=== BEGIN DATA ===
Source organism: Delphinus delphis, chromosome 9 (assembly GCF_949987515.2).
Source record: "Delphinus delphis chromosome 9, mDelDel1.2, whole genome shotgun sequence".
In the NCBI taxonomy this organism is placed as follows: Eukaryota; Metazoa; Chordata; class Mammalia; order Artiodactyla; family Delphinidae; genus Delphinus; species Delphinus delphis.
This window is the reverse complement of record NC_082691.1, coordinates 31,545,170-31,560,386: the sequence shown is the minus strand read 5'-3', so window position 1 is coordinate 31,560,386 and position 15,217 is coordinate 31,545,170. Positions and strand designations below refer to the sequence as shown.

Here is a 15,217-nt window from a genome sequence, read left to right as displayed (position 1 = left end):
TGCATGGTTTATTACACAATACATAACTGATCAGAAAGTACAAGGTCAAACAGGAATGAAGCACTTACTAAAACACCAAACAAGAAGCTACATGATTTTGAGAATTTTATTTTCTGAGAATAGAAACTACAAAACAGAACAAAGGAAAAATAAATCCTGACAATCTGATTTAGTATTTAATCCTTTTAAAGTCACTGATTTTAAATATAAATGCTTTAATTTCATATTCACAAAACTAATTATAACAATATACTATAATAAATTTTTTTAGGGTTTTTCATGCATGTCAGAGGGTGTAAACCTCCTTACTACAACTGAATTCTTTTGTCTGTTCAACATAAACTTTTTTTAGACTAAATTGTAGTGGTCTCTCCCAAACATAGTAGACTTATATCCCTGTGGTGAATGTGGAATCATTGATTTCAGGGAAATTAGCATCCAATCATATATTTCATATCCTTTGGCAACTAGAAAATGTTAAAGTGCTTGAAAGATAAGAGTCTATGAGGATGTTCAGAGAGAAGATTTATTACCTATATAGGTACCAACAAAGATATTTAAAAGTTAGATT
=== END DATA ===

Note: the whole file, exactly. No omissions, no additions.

Source organism: Delphinus delphis, chromosome 9 (assembly GCF_949987515.2).
Source record: "Delphinus delphis chromosome 9, mDelDel1.2, whole genome shotgun sequence".
In the NCBI taxonomy this organism is placed as follows: Eukaryota; Metazoa; Chordata; class Mammalia; order Artiodactyla; family Delphinidae; genus Delphinus; species Delphinus delphis.
This window is the reverse complement of record NC_082691.1, coordinates 31,545,170-31,560,386: the sequence shown is the minus strand read 5'-3', so window position 1 is coordinate 31,560,386 and position 15,217 is coordinate 31,545,170. Positions and strand designations below refer to the sequence as shown.

Here is a 15,217-nt window from a genome sequence, read left to right as displayed (position 1 = left end):
TGCATGGTTTATTACACAATACATAACTGATCAGAAAGTACAAGGTCAAACAGGAATGAAGCACTTACTAAAACACCAAACAAGAAGCTACATGATTTTGAGAATTTTATTTTCTGAGAATAGAAACTACAAAACAGAACAAAGGAAAAATAAATCCTGACAATCTGATTTAGTATTTAATCCTTTTAAAGTCACTGATTTTAAATATAAATGCTTTAATTTCATATTCACAAAACTAATTATAACAATATACTATAATAAATTTTTTTAGGGTTTTTCATGCATGTCAGAGGGTGTAAACCTCCTTACTACAACTGAATTCTTTTGTCTGTTCAACATAAACTTTTTTTAGACTAAATTGTAGTGGTCTCTCCCAAACATAGTAGACTTATATCCCTGTGGTGAATGTGGAATCATTGATTTCAGGGAAATTAGCATCCAATCATATATTTCATATCCTTTGGCAACTAGAAAATGTTAAAGTGCTTGAAAGATAAGAGTCTATGAGGATGTTCAGAGAGAAGATTTATTACCTATATAGGTACCAACAAAGATATTTAAAAGTTAGATT